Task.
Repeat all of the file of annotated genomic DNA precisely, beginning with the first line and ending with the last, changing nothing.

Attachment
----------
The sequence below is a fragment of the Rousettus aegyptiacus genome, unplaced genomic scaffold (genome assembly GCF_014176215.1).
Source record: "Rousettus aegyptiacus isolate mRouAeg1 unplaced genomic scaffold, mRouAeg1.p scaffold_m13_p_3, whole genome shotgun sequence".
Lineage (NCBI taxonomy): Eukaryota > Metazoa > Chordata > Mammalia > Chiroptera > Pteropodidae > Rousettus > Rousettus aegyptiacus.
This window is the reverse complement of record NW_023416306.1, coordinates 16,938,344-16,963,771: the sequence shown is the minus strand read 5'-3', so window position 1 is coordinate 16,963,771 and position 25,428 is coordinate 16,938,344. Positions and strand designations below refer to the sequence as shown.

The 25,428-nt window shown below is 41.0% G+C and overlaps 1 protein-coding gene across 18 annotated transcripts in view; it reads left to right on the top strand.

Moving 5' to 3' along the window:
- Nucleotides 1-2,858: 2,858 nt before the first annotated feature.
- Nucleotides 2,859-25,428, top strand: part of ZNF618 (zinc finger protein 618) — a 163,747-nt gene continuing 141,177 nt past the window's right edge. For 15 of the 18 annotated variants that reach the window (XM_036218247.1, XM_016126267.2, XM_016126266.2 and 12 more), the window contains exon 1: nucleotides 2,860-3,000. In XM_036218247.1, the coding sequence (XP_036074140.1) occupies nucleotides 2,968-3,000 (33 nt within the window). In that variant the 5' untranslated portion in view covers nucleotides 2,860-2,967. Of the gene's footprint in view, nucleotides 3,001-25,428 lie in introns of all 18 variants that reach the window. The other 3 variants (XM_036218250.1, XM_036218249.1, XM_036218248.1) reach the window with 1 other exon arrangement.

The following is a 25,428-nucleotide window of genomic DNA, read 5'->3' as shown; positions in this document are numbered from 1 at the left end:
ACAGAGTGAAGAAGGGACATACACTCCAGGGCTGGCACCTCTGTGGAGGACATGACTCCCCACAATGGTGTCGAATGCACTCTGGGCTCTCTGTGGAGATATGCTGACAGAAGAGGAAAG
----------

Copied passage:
The sequence below is a fragment of the Rousettus aegyptiacus genome, unplaced genomic scaffold (genome assembly GCF_014176215.1).
Source record: "Rousettus aegyptiacus isolate mRouAeg1 unplaced genomic scaffold, mRouAeg1.p scaffold_m13_p_3, whole genome shotgun sequence".
Lineage (NCBI taxonomy): Eukaryota > Metazoa > Chordata > Mammalia > Chiroptera > Pteropodidae > Rousettus > Rousettus aegyptiacus.
This window is the reverse complement of record NW_023416306.1, coordinates 16,938,344-16,963,771: the sequence shown is the minus strand read 5'-3', so window position 1 is coordinate 16,963,771 and position 25,428 is coordinate 16,938,344. Positions and strand designations below refer to the sequence as shown.

The 25,428-nt window shown below is 41.0% G+C and overlaps 1 protein-coding gene across 18 annotated transcripts in view; it reads left to right on the top strand.

Moving 5' to 3' along the window:
- Nucleotides 1-2,858: 2,858 nt before the first annotated feature.
- Nucleotides 2,859-25,428, top strand: part of ZNF618 (zinc finger protein 618) — a 163,747-nt gene continuing 141,177 nt past the window's right edge. For 15 of the 18 annotated variants that reach the window (XM_036218247.1, XM_016126267.2, XM_016126266.2 and 12 more), the window contains exon 1: nucleotides 2,860-3,000. In XM_036218247.1, the coding sequence (XP_036074140.1) occupies nucleotides 2,968-3,000 (33 nt within the window). In that variant the 5' untranslated portion in view covers nucleotides 2,860-2,967. Of the gene's footprint in view, nucleotides 3,001-25,428 lie in introns of all 18 variants that reach the window. The other 3 variants (XM_036218250.1, XM_036218249.1, XM_036218248.1) reach the window with 1 other exon arrangement.

The following is a 25,428-nucleotide window of genomic DNA, read 5'->3' as shown; positions in this document are numbered from 1 at the left end:
ACAGAGTGAAGAAGGGACATACACTCCAGGGCTGGCACCTCTGTGGAGGACATGACTCCCCACAATGGTGTCGAATGCACTCTGGGCTCTCTGTGGAGATATGCTGACAGAAGAGGAAAG